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WASHINGTON � The U.S. Supreme Court on Tuesday tossed out a $79.5 million punitive damage award won by a smoker’s widow against Philip Morris, ruling that Oregon jurors improperly considered harm to other smokers in punishing the tobacco giant. By a 5-4 vote, the court said that a state violates the Constitution’s due-process clause when it uses a punitive damage award to punish a defendant for injuries suffered by “strangers to the litigation,” in the words of Justice Stephen Breyer, who wrote the majority opinion. “A defendant threatened with punishment for injuring a nonparty victim has no opportunity to defend against the charge,” Breyer wrote. Business advocates applauded the ruling as a major body blow, grounded in the Constitution, against high punitive damage awards. “This is a huge, huge win for corporate defendants,” said Lori Nugent, chair of the enterprise risks practice of Cozen O’Connor in Chicago, and author of a state-by-state guide on punitive damages. “Lawyers who exhort jurors to send a message; that has to stop now. It rips the guts right out of a case.” But plaintiffs’ groups say the decision won’t change much, especially since the court on Tuesday also said that harm to others could still be considered by jurors in determining the defendant’s level of “reprehensibility.” “Ultimately, I don’t think this is going to be very significant. The court was slaying dragons that don’t exist,” said Robert Peck, who argued the case on behalf of Mayola Williams, widow of longtime Oregon smoker Jesse Williams, whose estate won the case against Philip Morris. On remand to Oregon, Peck said, the case could still result in a significant punitive damage award.
‘This is a huge, huge win for corporate defendants. Lawyers who exhort jurors to send a message; that has to stop now. It rips the guts right out of a case.’

LORI NUGENT Cozen O’Connor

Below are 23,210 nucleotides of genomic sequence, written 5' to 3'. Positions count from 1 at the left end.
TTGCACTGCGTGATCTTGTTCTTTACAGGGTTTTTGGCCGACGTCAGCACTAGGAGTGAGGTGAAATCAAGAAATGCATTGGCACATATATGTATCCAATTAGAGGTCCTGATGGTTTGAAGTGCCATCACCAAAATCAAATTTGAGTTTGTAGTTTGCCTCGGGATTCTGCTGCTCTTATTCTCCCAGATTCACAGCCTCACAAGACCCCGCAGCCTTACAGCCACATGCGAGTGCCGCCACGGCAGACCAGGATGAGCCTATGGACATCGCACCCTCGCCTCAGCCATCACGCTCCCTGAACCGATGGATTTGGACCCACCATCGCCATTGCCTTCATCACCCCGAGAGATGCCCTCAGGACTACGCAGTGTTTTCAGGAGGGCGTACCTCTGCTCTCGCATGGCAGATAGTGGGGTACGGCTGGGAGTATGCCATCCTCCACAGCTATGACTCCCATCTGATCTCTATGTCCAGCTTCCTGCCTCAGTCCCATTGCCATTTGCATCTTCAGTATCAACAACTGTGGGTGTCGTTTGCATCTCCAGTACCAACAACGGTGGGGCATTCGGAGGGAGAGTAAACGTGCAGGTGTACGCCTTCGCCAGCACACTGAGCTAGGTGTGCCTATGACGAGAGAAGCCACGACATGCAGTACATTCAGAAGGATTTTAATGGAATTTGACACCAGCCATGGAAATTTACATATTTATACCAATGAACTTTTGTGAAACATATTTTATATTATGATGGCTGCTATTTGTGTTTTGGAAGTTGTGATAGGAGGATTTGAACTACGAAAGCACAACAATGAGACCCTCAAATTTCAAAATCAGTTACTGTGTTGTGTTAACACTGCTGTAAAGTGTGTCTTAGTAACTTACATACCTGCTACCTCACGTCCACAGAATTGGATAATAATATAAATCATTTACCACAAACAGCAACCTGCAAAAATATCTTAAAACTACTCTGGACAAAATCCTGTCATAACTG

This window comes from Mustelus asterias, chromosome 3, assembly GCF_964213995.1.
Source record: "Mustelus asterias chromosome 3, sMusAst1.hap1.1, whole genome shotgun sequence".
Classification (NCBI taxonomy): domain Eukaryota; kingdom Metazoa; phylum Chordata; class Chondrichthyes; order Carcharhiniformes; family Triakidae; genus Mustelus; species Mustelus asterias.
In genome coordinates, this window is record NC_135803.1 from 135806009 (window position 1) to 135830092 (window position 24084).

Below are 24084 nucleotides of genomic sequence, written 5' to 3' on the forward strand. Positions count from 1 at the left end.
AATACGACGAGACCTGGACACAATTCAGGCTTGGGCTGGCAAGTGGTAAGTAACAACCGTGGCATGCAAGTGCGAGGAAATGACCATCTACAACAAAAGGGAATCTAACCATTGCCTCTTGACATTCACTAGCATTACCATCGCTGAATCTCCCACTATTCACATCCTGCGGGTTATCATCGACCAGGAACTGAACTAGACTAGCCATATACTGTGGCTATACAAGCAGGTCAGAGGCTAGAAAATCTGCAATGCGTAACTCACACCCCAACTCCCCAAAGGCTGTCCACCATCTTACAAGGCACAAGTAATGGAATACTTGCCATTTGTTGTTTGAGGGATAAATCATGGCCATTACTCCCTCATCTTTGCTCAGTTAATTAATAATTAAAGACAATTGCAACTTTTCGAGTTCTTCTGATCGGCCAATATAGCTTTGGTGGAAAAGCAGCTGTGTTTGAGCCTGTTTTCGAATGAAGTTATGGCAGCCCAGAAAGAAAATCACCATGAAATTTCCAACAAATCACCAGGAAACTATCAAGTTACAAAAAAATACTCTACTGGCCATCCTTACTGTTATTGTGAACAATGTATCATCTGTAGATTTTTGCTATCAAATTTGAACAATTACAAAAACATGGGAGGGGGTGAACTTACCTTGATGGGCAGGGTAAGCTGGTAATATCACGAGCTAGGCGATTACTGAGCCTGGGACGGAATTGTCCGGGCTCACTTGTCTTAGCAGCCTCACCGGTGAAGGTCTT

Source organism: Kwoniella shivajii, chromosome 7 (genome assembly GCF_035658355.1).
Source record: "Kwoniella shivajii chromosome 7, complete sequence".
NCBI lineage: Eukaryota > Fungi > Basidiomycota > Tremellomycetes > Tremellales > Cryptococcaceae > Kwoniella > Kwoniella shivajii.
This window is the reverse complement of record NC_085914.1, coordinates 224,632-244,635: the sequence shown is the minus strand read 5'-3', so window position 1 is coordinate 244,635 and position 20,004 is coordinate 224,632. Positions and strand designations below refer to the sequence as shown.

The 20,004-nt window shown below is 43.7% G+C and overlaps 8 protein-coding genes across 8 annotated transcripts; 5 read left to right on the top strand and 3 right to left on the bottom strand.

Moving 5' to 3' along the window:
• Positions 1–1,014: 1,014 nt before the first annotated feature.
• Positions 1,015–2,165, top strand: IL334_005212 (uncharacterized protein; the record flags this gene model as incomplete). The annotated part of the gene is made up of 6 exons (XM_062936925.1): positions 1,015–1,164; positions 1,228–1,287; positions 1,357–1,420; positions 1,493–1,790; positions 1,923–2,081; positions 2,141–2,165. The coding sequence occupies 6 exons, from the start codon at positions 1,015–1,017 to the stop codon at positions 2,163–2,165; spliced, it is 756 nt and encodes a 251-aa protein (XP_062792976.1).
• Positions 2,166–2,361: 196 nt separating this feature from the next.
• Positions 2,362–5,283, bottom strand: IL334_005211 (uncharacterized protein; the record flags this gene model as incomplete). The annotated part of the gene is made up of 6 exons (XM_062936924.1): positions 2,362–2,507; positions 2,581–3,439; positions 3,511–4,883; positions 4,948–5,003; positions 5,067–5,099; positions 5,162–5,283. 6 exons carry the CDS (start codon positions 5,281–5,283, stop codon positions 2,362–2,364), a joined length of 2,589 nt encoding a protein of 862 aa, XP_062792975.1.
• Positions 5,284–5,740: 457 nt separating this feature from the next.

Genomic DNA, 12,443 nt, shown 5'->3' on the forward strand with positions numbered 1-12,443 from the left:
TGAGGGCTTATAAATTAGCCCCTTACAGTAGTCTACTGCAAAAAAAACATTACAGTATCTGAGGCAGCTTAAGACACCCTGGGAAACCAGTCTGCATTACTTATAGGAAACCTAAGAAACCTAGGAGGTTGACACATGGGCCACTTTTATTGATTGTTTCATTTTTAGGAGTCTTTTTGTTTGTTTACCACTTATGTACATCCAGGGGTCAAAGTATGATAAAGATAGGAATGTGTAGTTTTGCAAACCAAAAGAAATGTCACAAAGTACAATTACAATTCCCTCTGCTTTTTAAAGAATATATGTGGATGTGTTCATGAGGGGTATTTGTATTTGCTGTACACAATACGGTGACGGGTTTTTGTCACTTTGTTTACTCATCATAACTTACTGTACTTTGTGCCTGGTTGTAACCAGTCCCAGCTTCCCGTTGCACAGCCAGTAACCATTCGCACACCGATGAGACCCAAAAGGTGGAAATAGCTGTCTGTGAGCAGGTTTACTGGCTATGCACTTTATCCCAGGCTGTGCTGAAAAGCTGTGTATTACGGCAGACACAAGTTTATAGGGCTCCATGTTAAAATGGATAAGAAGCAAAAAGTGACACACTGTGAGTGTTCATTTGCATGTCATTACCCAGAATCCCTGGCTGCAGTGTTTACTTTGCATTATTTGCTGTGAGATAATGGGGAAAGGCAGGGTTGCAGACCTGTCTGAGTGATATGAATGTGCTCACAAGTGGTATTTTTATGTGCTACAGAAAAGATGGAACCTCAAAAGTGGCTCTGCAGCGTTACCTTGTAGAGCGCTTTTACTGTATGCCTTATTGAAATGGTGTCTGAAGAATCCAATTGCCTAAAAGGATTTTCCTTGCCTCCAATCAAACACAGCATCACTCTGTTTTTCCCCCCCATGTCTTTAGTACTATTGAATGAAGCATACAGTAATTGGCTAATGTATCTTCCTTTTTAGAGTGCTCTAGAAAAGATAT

The ruling also disappointed some business groups because it explicitly stopped short of setting numerical limits on excessive punitive damages � a holy grail for critics of the tort system. The court’s sidestep caused some tobacco-company stocks to dip on Wall Street after the ruling. The decision in Philip Morris USA v. Williams represented the first time Chief Justice John Roberts and Justice Samuel Alito showed their stripes on an issue that scrambles the usual alliances on the court. Both Roberts and Alito joined the Breyer majority, along with Justices Anthony Kennedy and David Souter. In dissent were Justices Clarence Thomas � who sees no limit to punitive damages written in the Constitution � and Justices John Paul Stevens, Antonin Scalia and Ruth Bader Ginsburg. It was also the first time that evidence of tobacco-company misconduct, dug up by years of discovery in litigation, was before the court, albeit in the background. But Breyer’s majority made scant mention of the evidence or of any particulars of Williams’ case. Commentators and dissenters questioned how the court’s ruling will be applied in real courtrooms. Breyer said judges will have to be vigilant in ensuring that jurors only consider harm to others in assessing reprehensibility, not in deciding the level of punitive damages. “State courts cannot authorize procedures that create an unreasonable and unnecessary risk of any such confusion occurring,” Breyer said. “It seems, then, that jurors can think about harm to others in deciding that the conduct was awful enough to merit punitive damages” in the first place, said Michael Krauss, torts professor at George Mason University School of Law. “But then they can’t think about it anymore, because when they set the amount of the damage award, the court is saying it has to reflect only the harm to the plaintiff. You’ll have to wash your brain out” between steps. Krauss adds, “How you force the jury into this intellectual straightjacket isn’t clear. What is clear is that this issue will be back before the court.” Ginsburg in her dissent also predicted that the task of guiding jurors will be difficult. “A judge seeking to enlighten rather than confuse surely would resist delivering the requested charge.” She added that the majority should have shown greater respect to the Oregon Supreme Court and other state courts that have tried “diligently to adhere to our changing, less than crystalline precedent.” In another key business ruling from the Northwest on Tuesday, the court ruled unanimously in favor of Weyerhaeuser, the timber company, in a dispute over “predatory bidding.” Ross-Simmons, a sawmill company, claimed that Weyerhaeuser tried to drive it out of business by bidding up the price of red alder logs to a level that Weyerhaeuser could afford to pay, but Ross-Simmons could not. In a ruling by Thomas, the court agreed that the same standard used in antitrust “predatory pricing” cases should apply to bidding or buying cases � a standard that is difficult for plaintiffs like Ross-Simmons to meet. Tony Mauro is the U.S. Supreme Court correspondent for Legal Times, a Recorder affiliate based in Washington, D.C. His e-mail address is [email protected].

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